A Response To The Article on 'Meat = Cancer' and the (deliberately Misleading but Trendy) Headline Race
What you do need to be aware of is how much human “intervention” is involved in getting your food to your mouth and the effects that human intervention has on the wider world. The general concept still holds true – the less people (and people-designed processing) involved in your personal food chain, the better. From your own garden? Excellent. From a local farmer who’s practices you know and trust? Awesomesauce. From an organic grocer? Maybe not ideal, but probably better than conventional. Even so, there are many variables. So if you aren’t sure – investigate. Was the steak I’m eating come from a cow that was given an appropriate diet and humane living conditions? How far did my food travel? Were the workers who picked and packed it given safe work conditions and a fair wage? How will my food dollars impact my local economy and local food chain stability? Do my food dollars encourage sustainable business practices? At EOM, adding considerations of humane animal husbandry practices, fair trade and labour rights for farm workers, and environmental sustainability to your food choices also plays a big part in finding the best food sources available to you that also have a positive benefit on the world around us. Your food choices have big impacts on your well-being and, by extension, the well-being of every living thing in your food chain. Choose wisely what food, and what headlines, you will consume.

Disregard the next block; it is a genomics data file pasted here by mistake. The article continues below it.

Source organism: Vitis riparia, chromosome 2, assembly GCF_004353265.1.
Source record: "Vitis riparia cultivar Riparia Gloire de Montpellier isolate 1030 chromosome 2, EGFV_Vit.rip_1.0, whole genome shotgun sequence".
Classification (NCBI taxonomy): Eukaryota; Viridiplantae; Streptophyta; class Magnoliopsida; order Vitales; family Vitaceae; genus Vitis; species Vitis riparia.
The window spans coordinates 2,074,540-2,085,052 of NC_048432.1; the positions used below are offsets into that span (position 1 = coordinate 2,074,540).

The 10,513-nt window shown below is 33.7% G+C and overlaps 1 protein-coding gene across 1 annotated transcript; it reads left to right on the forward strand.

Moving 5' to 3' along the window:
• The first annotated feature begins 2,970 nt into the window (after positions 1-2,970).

For a well balanced article on the recent WHO report (which contains a very reasonable headline!), I recommend: ProcessedMeat and Cancer and What you Need to Know. Another good look at meat consumption myths: 8 Ridiculous Myths about Meat Consumption and Health by Authority Nutrition.
By Lisa Haessler / via EthicalOmnivore